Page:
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Mr. President: I Am Not A Racist, and Neither Is Anyone I Know

21 Jul

multicolorsDear President Obama, Al Sharpton, Jesse Jackson, Candy Crowley, Chris Mathews, Senator McCain, and all the rest who feel that America is full of racists: You’re wrong.

For decades I have worked beside folks of all colors, religions, ethnicities, genders, left-right handedness, and other irrelevant characteristics, and have not yet met a racist. The folks I know are concerned only with whether or not a person has good character; whether or not they are trustworthy. Secondly, as an employer or co-worker, the only other consideration is whether or not they are competent at what they do.

That’s it. That’s all. Yes, there are some racists out there, around the fringes; we’ve all read about them. But they are largely irrelevant today. Eliminating racism is yesterday’s battle, fought and almost completely won.

So — and I suspect I am speaking for millions of my fellow citizens — I am absolutely outraged that you think that the color of my skin is enough to label me a racist. I am not, and neither is anyone I know.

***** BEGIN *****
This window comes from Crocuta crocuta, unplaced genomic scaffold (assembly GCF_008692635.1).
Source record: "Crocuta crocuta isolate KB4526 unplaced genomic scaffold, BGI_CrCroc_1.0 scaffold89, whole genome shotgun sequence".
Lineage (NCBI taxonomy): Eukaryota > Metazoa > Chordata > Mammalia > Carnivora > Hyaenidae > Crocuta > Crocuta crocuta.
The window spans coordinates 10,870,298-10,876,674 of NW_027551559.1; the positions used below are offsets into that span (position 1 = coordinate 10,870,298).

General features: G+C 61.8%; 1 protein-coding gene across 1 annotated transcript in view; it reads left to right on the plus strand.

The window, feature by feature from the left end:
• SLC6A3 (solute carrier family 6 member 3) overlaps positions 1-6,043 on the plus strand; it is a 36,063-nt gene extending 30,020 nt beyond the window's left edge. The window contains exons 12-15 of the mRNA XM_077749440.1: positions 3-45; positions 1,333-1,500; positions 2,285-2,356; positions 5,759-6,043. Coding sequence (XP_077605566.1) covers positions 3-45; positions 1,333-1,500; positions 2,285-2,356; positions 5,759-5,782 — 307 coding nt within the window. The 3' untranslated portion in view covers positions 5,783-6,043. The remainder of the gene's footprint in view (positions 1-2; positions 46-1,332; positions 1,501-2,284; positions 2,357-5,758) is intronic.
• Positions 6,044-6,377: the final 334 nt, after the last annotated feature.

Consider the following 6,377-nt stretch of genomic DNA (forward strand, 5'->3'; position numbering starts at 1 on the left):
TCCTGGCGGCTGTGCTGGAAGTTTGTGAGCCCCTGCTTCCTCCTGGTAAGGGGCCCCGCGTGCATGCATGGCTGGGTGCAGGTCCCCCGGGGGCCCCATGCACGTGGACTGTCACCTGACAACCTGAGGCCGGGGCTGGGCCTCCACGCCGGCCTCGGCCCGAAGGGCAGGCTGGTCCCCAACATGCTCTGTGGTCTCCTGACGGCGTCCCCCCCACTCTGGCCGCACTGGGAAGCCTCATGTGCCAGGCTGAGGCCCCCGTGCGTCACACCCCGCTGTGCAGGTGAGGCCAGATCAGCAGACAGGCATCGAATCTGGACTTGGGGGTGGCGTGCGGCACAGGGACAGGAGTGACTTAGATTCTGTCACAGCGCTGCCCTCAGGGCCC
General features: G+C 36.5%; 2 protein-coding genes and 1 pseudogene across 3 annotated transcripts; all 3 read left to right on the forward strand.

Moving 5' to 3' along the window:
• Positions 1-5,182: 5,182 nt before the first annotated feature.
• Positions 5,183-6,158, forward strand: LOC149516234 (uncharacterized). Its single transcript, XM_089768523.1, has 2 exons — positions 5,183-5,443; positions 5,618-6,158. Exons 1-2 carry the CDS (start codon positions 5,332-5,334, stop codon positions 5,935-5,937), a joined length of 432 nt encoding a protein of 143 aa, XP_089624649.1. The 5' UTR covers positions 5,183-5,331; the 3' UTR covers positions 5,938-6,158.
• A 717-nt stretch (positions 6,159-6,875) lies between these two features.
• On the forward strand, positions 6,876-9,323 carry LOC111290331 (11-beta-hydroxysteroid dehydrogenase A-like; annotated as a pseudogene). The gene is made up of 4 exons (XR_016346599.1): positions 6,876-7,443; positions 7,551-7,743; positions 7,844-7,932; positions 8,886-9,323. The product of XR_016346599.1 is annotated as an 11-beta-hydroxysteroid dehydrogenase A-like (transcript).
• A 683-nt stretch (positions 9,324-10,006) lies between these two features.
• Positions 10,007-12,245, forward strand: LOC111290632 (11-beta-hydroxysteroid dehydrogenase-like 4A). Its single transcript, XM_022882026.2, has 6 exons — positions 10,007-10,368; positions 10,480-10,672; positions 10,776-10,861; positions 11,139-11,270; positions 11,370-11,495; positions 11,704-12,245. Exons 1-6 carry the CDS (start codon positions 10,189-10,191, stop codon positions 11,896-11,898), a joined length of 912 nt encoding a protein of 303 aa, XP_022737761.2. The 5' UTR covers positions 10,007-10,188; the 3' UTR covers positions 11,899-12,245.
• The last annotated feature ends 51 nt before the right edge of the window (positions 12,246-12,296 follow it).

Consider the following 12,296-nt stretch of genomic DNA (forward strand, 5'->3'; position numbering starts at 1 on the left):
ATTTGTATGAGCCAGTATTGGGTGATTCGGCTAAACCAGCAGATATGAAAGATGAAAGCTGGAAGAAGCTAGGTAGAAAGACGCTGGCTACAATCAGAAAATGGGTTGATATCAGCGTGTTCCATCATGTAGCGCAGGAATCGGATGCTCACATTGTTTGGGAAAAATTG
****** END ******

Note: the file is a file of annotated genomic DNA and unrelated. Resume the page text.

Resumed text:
If you know a racist, then point them out — name names — and let the law take care of them. If you’re not willing to be specific, then keep quiet. Enough with generic group guilt accusations, based on nothing. You are practicing Bad Science; drawing conclusions from emotional predilections rather than objective review and analysis.

All of you who engage in this racial victimization nonsense, from the President on down, owe me — and millions like me — an apology.

-Ed Walker

 

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8 responses to “Mr. President: I Am Not A Racist, and Neither Is Anyone I Know

  1. Keith Fong

    July 25, 2013 at 1:48 pm

    Is this post really an example of engineering thinking?